A self-employed worker is a worker who is not linked to his principal by a relationship of subordination which would make him a salaried worker.
This presumption can be set aside if it is established that there is a link of permanent legal subordination between the worker and his principal. If the judge, referred to by the worker, finds the existence of a permanent legal subordination link, he reclassifies the subcontracting relationship as an employment contract.
The principal is reclassified as an employer. Insofar as he has not declared the worker as an employee, he can be prosecuted for concealing an employee if it is established that he intentionally evaded the completion of the hiring formalities. Art. L. 120-3 of the labor code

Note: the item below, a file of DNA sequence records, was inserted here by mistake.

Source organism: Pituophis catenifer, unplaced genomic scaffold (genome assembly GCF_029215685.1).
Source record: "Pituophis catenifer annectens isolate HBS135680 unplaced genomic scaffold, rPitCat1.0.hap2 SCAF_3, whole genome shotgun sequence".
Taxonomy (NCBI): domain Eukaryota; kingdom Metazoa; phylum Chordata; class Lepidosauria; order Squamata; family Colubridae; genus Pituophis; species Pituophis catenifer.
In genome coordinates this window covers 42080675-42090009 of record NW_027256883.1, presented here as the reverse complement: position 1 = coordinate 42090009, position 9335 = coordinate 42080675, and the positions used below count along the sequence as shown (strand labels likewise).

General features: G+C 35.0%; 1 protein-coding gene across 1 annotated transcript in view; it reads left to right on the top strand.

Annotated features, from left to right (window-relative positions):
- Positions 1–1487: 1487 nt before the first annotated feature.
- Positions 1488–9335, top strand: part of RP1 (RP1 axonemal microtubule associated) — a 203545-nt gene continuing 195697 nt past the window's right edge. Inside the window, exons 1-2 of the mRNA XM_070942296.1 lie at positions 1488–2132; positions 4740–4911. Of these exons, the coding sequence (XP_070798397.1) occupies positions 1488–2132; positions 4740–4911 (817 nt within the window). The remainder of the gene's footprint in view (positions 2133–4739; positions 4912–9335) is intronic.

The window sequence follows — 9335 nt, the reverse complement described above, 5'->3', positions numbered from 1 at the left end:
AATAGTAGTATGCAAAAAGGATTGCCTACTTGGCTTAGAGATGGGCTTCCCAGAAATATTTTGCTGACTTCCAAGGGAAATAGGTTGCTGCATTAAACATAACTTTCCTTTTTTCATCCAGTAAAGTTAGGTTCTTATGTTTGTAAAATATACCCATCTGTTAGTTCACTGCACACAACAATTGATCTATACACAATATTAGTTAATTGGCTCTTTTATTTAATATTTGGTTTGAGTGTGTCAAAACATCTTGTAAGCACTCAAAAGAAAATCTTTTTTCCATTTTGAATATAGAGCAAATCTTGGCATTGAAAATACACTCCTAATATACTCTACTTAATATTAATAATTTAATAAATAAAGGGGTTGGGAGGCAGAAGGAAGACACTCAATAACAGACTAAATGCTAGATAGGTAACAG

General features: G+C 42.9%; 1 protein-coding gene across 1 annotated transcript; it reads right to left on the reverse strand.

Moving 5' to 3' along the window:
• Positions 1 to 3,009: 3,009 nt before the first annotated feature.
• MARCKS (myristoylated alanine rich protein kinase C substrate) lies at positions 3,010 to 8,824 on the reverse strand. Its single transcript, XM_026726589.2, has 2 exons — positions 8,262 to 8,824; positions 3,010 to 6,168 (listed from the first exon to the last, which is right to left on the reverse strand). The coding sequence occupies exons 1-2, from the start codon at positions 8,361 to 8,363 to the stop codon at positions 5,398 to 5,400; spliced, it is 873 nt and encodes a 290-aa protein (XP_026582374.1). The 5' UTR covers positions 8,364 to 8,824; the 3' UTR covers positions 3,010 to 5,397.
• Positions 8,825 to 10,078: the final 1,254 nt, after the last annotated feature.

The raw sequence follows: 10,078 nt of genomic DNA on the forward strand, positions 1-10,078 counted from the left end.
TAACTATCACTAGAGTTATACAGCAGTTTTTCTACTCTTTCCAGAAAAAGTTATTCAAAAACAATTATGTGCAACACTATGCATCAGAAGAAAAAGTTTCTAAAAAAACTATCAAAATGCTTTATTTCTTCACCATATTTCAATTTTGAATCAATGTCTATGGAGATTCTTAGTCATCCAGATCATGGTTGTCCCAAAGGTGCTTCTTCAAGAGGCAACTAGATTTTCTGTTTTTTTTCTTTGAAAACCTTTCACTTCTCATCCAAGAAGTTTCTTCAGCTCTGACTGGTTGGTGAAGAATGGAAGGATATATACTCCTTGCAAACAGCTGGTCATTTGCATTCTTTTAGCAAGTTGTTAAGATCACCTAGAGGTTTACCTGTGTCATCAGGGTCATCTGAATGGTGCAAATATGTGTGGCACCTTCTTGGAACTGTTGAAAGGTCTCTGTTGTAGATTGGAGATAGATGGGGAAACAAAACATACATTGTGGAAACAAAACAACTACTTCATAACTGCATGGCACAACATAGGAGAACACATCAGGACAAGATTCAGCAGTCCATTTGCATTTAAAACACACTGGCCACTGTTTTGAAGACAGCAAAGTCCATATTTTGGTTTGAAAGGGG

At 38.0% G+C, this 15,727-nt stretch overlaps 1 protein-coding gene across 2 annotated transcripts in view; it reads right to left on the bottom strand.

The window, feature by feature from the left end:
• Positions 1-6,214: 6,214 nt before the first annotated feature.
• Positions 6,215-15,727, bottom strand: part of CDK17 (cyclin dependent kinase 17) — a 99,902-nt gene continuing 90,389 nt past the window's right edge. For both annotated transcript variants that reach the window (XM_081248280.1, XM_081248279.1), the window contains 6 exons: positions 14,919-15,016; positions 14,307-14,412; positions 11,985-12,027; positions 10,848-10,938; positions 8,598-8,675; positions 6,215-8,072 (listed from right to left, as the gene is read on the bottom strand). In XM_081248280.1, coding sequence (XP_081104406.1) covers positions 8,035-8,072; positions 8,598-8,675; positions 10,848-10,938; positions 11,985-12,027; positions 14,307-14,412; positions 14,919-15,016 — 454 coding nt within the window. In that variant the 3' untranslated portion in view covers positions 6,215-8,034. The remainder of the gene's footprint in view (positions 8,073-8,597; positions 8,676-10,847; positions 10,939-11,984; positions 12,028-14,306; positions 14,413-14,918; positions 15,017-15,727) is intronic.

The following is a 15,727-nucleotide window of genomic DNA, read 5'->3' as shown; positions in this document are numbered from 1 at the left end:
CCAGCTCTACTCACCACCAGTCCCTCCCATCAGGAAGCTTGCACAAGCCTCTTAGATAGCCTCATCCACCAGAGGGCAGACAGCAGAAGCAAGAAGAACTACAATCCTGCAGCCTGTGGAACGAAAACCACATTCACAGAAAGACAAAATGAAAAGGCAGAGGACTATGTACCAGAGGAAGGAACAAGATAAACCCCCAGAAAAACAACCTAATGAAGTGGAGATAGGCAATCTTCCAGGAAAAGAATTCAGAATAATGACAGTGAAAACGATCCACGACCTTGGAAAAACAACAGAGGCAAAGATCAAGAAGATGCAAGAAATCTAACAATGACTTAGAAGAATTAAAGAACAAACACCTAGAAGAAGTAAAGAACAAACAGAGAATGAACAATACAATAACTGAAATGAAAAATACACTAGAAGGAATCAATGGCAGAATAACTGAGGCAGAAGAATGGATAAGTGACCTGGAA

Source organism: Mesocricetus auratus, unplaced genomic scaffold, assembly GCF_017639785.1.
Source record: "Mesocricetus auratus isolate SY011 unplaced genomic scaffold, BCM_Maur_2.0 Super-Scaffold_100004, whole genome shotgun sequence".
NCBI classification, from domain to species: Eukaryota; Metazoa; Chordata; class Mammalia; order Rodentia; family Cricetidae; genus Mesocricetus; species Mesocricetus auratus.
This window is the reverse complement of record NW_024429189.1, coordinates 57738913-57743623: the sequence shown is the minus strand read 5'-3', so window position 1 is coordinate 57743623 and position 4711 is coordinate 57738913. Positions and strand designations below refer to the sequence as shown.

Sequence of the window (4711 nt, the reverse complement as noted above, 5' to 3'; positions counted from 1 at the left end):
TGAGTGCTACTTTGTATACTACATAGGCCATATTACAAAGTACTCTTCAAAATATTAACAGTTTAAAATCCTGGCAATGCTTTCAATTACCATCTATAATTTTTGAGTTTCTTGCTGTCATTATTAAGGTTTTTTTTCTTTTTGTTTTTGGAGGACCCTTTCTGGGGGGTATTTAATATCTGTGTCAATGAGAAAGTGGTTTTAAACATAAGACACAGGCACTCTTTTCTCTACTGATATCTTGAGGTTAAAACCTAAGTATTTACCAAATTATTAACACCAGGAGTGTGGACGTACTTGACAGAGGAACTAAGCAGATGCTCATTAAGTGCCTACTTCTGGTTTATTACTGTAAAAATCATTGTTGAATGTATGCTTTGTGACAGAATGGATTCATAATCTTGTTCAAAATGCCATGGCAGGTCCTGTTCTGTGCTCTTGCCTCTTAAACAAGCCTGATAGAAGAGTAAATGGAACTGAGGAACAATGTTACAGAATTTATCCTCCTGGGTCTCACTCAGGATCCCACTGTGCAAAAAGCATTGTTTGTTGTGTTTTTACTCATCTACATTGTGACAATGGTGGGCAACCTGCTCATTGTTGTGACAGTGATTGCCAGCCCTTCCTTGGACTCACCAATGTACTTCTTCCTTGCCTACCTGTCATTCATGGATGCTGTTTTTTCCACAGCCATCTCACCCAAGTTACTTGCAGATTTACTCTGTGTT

Forced or compulsory labor
The Article 4 of the ECHR provides that
No one may be required to perform forced or compulsory labor.
Paragraph 3 specifies that
The following are not considered “forced or compulsory labor” within the meaning of this article:
a. any work normally required of a person subject to detention under the conditions provided for in Article 5 of this Convention, or during his release on parole;
b. any service of a military nature or, in the case of conscientious objectors in countries where conscientious objection is recognized as legitimate, to other service instead of compulsory military service;
vs. any service required in the event of an emergency or calamity threatening the life or well-being of the community;
d. any work or service that forms part of normal civic obligations.